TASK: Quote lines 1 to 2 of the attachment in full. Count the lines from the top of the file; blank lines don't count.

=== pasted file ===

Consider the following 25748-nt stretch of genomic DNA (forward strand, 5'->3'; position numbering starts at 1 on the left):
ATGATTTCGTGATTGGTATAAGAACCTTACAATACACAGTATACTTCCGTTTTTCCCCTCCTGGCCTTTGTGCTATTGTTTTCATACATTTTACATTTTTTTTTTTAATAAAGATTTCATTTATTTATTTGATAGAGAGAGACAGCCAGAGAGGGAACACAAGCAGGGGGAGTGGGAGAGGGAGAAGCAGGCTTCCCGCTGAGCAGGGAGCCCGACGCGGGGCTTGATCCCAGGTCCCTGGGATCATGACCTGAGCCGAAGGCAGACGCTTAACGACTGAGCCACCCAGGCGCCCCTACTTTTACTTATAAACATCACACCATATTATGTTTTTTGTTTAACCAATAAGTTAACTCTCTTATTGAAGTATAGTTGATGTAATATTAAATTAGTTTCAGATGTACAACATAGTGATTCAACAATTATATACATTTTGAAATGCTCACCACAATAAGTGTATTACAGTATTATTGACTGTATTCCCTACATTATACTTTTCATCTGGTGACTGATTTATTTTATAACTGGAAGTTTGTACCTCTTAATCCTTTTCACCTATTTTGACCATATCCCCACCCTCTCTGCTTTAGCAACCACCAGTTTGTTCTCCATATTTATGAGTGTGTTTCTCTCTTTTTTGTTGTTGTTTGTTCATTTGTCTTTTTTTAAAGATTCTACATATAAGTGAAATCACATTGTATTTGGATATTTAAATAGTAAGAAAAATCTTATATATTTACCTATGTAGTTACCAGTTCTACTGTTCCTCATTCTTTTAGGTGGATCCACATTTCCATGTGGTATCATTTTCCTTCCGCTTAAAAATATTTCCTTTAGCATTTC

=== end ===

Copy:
Consider the following 25748-nt stretch of genomic DNA (forward strand, 5'->3'; position numbering starts at 1 on the left):
ATGATTTCGTGATTGGTATAAGAACCTTACAATACACAGTATACTTCCGTTTTTCCCCTCCTGGCCTTTGTGCTATTGTTTTCATACATTTTACATTTTTTTTTTTAATAAAGATTTCATTTATTTATTTGATAGAGAGAGACAGCCAGAGAGGGAACACAAGCAGGGGGAGTGGGAGAGGGAGAAGCAGGCTTCCCGCTGAGCAGGGAGCCCGACGCGGGGCTTGATCCCAGGTCCCTGGGATCATGACCTGAGCCGAAGGCAGACGCTTAACGACTGAGCCACCCAGGCGCCCCTACTTTTACTTATAAACATCACACCATATTATGTTTTTTGTTTAACCAATAAGTTAACTCTCTTATTGAAGTATAGTTGATGTAATATTAAATTAGTTTCAGATGTACAACATAGTGATTCAACAATTATATACATTTTGAAATGCTCACCACAATAAGTGTATTACAGTATTATTGACTGTATTCCCTACATTATACTTTTCATCTGGTGACTGATTTATTTTATAACTGGAAGTTTGTACCTCTTAATCCTTTTCACCTATTTTGACCATATCCCCACCCTCTCTGCTTTAGCAACCACCAGTTTGTTCTCCATATTTATGAGTGTGTTTCTCTCTTTTTTGTTGTTGTTTGTTCATTTGTCTTTTTTTAAAGATTCTACATATAAGTGAAATCACATTGTATTTGGATATTTAAATAGTAAGAAAAATCTTATATATTTACCTATGTAGTTACCAGTTCTACTGTTCCTCATTCTTTTAGGTGGATCCACATTTCCATGTGGTATCATTTTCCTTCCGCTTAAAAATATTTCCTTTAGCATTTC